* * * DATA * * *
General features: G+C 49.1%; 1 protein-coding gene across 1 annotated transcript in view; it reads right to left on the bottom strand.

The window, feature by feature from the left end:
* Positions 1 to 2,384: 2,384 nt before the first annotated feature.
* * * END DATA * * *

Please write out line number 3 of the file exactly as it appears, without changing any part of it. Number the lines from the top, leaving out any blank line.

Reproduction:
* Positions 1 to 2,384: 2,384 nt before the first annotated feature.